A Step Backwards: Alaska Yields to Cruise Industry Lobbying and Repeals Wastewater Restrictions.

Want some some zinc, nickel and copper in your Alaskan salmon? Well, now you can.

Today the Republican controlled Alaska Senate voted 14 to 6 to approve a law proposed by Governor Parnell to abolish cruise ship wastewater standards enacted in 2006.

The Anchorage Daily News reports that the new law will allow the cruise industry to indefinitely discharge ammonia, a product of human waste, and heavy metals, dissolved from ship plumbing. Those discharges would have been banned in 2015 under a 2006 citizen initiative.

Alaska Air and Water PollutionThe new law dismantles a scientific advisory panel on cruise ship wastewater created in 2009. 

Formerly the most progressive state in the U.S. protecting its waters from harmful cruise ship discharges, Alaska was intimidated by the cruise industry to roll back its environmental regulations to permit cruise lines to dump high levels of waste by-products and heavy metals like zinc, copper and nickel.   

Ammonia contributes to algae blooms and harms shellfish. Copper, one of the heavy metals, has been shown to harmful to salmon. 

Fishing groups, environmentalists, Alaska native organizations and residents of coastal communities spoke out against the new pro-cruise line law.

During Tuesday's floor debate, Senator Wielechowski, D-Anchorage, listed a series of pollution violations by cruise ships over the years, including 41 in 2009. 

You can read our last article about this mess here: The Dirty Alaskan Cruise Industry Just Got Dirtier

What a big victory for the Miami-based cruise industry.

And what a disgrace for the state of Alaska.

Governor Parnell Continues to Advance Dirty Cruise Industry's Interests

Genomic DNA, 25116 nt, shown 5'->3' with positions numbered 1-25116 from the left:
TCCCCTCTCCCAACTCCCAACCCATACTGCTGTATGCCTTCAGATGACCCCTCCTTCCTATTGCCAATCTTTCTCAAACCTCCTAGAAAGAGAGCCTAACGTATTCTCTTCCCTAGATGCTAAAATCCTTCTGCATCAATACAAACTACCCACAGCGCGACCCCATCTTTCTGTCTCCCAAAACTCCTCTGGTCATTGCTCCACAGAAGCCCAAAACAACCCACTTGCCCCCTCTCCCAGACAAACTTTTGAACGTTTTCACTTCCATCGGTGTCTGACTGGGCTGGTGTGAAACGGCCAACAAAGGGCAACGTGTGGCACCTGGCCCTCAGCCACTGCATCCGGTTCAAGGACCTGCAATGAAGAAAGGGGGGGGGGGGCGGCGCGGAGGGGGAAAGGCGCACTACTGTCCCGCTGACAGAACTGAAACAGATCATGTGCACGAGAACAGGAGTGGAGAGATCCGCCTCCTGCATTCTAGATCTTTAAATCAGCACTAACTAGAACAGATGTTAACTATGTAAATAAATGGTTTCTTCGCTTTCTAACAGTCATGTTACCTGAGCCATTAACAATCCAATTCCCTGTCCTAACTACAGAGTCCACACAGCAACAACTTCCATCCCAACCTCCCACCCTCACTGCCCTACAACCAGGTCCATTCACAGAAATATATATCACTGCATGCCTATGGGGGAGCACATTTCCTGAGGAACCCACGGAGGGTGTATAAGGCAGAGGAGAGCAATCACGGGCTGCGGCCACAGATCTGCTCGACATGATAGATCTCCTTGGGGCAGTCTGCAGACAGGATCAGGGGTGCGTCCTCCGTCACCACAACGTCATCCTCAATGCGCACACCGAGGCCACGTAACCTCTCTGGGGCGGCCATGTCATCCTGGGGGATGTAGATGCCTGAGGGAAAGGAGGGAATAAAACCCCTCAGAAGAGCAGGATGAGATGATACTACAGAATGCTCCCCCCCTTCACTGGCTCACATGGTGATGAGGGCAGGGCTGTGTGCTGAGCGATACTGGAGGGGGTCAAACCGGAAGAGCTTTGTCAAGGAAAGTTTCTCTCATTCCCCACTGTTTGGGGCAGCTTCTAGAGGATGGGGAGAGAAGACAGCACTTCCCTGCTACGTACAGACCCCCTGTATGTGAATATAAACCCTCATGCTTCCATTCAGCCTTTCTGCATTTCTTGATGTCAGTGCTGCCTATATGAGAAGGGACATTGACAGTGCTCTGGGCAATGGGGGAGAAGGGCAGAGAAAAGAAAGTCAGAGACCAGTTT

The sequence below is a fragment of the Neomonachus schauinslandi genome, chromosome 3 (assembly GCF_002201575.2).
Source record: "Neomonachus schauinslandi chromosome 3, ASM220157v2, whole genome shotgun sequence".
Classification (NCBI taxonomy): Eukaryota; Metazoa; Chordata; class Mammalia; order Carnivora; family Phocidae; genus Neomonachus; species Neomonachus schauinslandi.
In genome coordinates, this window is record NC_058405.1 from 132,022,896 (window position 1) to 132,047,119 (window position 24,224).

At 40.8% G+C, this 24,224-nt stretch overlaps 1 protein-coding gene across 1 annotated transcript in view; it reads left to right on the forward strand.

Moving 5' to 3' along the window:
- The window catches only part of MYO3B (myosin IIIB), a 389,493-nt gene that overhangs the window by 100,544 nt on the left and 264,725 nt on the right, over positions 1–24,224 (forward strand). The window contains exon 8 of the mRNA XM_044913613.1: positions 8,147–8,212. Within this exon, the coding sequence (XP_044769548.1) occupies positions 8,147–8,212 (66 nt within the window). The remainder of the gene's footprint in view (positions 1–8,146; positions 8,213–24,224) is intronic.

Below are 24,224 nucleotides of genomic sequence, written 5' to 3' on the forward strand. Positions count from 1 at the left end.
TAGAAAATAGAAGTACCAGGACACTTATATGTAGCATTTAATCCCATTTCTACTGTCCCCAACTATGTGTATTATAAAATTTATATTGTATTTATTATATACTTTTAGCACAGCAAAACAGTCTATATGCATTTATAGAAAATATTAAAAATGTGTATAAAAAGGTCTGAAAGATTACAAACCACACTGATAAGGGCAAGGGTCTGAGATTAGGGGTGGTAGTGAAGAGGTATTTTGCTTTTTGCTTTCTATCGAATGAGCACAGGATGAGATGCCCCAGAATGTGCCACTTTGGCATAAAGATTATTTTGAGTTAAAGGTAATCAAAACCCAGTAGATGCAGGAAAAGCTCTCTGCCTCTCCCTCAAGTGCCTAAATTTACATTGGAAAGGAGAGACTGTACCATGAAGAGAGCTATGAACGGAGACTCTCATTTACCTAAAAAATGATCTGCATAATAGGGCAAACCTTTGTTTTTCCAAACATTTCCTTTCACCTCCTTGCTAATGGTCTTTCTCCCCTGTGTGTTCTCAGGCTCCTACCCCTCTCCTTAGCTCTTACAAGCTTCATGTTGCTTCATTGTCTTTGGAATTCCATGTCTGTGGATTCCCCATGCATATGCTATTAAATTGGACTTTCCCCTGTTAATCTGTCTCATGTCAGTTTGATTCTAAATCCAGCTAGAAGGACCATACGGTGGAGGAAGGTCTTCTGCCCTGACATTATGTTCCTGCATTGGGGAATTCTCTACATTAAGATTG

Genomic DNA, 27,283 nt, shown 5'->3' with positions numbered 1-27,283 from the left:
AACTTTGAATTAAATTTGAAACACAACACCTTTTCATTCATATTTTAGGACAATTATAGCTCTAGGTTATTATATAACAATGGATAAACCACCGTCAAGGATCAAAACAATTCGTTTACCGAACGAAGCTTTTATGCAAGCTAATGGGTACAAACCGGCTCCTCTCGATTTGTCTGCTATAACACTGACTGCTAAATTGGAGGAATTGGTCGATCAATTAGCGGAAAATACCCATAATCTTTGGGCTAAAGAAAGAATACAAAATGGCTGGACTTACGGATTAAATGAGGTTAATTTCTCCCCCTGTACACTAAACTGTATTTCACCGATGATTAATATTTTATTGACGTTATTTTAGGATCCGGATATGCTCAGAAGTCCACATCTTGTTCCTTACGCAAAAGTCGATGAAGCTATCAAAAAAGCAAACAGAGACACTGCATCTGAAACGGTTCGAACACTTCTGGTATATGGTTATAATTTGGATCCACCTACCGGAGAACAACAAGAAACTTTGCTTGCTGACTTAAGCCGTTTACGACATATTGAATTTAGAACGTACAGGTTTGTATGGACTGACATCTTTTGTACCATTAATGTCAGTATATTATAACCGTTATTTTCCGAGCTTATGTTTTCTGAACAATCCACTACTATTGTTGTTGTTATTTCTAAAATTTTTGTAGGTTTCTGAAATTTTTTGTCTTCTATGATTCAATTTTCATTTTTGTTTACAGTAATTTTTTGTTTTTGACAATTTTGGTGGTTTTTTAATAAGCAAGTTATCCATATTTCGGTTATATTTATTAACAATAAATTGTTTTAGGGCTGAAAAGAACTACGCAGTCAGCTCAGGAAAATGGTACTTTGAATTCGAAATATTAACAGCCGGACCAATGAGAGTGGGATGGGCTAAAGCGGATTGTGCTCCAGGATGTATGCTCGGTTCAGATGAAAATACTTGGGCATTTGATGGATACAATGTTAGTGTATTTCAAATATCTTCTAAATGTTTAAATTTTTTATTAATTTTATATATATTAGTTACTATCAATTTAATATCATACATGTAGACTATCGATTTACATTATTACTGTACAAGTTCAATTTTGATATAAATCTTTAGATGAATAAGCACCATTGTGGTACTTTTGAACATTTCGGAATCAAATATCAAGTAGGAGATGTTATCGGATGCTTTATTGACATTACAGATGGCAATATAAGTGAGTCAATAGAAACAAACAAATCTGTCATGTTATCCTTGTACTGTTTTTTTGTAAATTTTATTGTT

Governor Parnell and the pro-cruise pollution legislators in Alaska have some new talking points in their efforts to weaken the cruise line waste water restrictions. They say that its not the cruise sewage that will harm the state's image but their opponents' "hype" that easing the standards will result in "dirty water and terrible discharges."        

Putting aside for a moment the nasty spectacle of dumping partially treated sewage into the water, the fact is that cruise ship water treatment devices clearly do not treat all of the wastewater discharged in Alaskan waters in compliance with Alaska’s water quality standards regarding ammonia, as well as the heavy metals - copper, nickel and zinc.

Alaska Cruise Ship Pollution It's unhealthy and dangerous to release these heavy metals into the waters where they will find their way in the fish, particularly salmon. 

Three years ago, the cruise industry flat out threatened Governor Parnell that it would boycott Alaska unless he would agree to work with the cruise lines to avoid pollution regulations. Read Governor Parnell Gets Punked.

Instead of demanding better technologies to address this problem, as required by the 2006 initiatives, Governor is heading the state in the other direction where no efforts will be made to address the problems with heavy metals. Meanwhile, the sewage (whether partially treated or not) will continue to fill the Alaskan waters.   

A newspaper in Ketchikan explains that this is a huge problem given the enormous amount of sewage and toxic by-products which cruise ships will dump in Alaskan waters:

"About 30 cruise ships carrying a total of nearly one million people visit Alaska over a five month period. This result is over one billion gallons of cruise discharges being dumped into unknown areas of Alaska state waters every year."

The newspaper also points out that on January 29th, as the relaxed laws were being fast tracked by legislators, Princess Cruises was fined $20,000 (a slap on the wrist) when one of its cruise ships, the 2,590 passenger Golden Princess, discharged 66,000 gallons of chlorinated pool water into Glacier Bay National Park and Preserve.  

Zinc, nickel and copper in the fish and chlorine in the water. Alaska is heading backwards.

Read our last article on these disturbing developments in Alaska:

The Dirty Alaskan Cruise Industry Just Got Dirtier